Exhibition with Ramsgate mum who took up painting after diagnosis of rare and incurable condition

Mandy is showing her work at Ramsgate's York Street Gallery

A former fitness instructor from Ramsgate who began painting after being diagnosed with a rare immune system related condition is exhibiting her work at the town’s York Street Gallery.

Mum-of-four Mandy Cairns was a fitness instructor until she became very ill some 12 years ago,

The illness began with swollen tonsils that antibiotics did not cure. A tonsillectomy followed but doctors then suspected the cause was cancer. This was discounted after a 10 day wait but over the next eight years there was no diagnosis despite Mandy suffering bouts of pain and undergoing several different surgery processes.

She said: “I was in excruciating pain, then one day my eye was hurting. I still didn’t know what was wrong but over the next couple of days my vision started to become blurred. I ended up with horrendous double vision this which happened twice over the next couple of years.

“ I was petrified, especially as I was caring for my children. Eventually I had a blood test and it showed something very wrong with my prolactin (a hormone made by the pituitary gland which is a small gland at the base of the brain).

“They thought I had a pituitary tumour so I had an MRI. They found something unusual on the pituitary gland and I ended up in London’s neurological hospital where I had a lot of tests and finally was diagnosed with a very rare illness IgG4 and several related conditions.

“Basically, at some point I got ill and my immune system repaired it but it did not know it was repaired so it keeps trying to do it and this creates  fibrotic scarring.

“I was really ill, I would have brain fluid leaking out of my nose and was so sick I lost one stone in five days. At points I just wanted to end my life although I would never do that because I have kids but I did think if something was killing me I just wished it would be quick so my children did not have to watch me suffering.”

The condition means Mandy’s immune system will attack anything it considers foreign and also that the adrenal gland does not work. It can result in pain, swelling, fatigue, sickness and , if untreated, organ failure.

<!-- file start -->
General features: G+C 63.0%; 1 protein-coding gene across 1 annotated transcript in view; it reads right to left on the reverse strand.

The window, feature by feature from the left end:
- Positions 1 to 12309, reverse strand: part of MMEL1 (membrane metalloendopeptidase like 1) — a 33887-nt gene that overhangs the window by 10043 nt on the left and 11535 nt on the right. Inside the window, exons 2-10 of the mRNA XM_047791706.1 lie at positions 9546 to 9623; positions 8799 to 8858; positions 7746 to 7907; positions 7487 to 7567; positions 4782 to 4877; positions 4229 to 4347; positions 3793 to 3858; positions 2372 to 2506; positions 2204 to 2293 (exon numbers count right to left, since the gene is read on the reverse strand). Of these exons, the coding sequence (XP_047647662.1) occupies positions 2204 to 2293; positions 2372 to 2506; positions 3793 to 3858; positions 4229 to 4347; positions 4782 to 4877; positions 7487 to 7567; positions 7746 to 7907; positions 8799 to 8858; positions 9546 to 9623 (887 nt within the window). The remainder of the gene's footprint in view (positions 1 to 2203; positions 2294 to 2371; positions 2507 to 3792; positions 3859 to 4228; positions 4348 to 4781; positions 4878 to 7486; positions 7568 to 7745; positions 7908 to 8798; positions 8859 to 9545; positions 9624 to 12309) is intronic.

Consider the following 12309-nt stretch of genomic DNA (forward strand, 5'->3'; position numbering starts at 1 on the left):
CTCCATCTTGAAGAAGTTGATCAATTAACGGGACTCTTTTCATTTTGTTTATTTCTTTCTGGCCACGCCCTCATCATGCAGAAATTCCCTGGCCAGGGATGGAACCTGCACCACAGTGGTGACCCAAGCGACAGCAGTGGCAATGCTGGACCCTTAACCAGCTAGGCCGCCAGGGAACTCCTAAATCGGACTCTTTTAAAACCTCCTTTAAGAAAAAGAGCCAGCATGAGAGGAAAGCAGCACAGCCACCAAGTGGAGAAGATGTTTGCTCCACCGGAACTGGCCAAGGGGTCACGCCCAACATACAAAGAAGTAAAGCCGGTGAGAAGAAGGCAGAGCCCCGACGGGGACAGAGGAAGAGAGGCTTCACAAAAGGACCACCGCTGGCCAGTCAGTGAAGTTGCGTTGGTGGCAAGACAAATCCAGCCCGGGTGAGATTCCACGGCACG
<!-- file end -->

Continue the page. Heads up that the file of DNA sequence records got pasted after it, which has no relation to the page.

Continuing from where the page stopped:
Mandy is unable to exert herself and has to take medication including steroids and hydrocortisone to aid the hormones that help regulate metabolism, the immune system, blood pressure, responses to stress and other essential functions.

The condition is so rare that Mandy was told only 34 cases have been recorded worl-wide with hers being the only case in the UK.

Diagnosis and medication have helped although with the condition only being recognised over the last 15 years, the future is still uncertain.

“Mandy said: “I am now on the right meds, I will never be who I once was but I really appreciate life and my sight now and never take it for granted.

“Most days I still get discomfort but I do have a normal life now just a very different one, I can’t exert myself or I became very poorly but  my love of painting has grown and after bringing up 4 children and 3 of them with disabilities my life is a world away from what I knew.

“I now spend my time painting and with my dog, and appreciating my sight and the life. I feel lucky and blessed.”

Mandy took up painting some three years ago after deciding she probably would have some talent as dad Mick and sister Sally-Ann are also artists.

She said: “I started by making resin pictures.  My dad and sister paint and my children with Asperger’s draw very well.

“I thought I would try painting and  some were atrocious but I watched a lot of YouTube tutorials and kept going.

“I like to paint famous people like Twiggy and Elvis, I have done some painting of children and had some commissions to paint animals. I find it very hard to work because of the pain in my head but I have got a collection of paintings and am doing the exhibition with my dad and sister.

“I would really like to share my love for painting that I have discovered because of my illness and appreciate that I am alive and trying to be positive. I’d like people to see that if you really want to do something, there are no limits.”

Mandy, dad Mick and sister Sally-Ann Bullock and Sally-Ann’s mum-in-law Lesley have their work on display at York Street Gallery from today (August 31) until September 7.

The gallery is open Tuesday-Saturday, 10.30am to 4pm and Sunday 11am to 4pm.


  1. Good to see something positive come out of all the pain and stress you and your family have suffered. Great pictures, you do have a natural talent.
    Hope you get recognized and see rewards for your perseverance. WELL DONE WISHING YOU ONWARDS AND UPWARDS TO A REWARDING CAREER. EVERY SUCCESS FOR THE FUTURE MANDY.

  2. It is very refreshing to see artwork that even an old Philistine such as myself recognises as artistic talent.

  3. Thank you for all the lovely comments they mean a lot, I would love to meet you all and for you to see my art the photos really don’t do them justice I’m not much of a photographer lol we have a meet the artists on Saturday from 1pm until 4, if you are around please pop in and say hi, once again Thank You. Mandy

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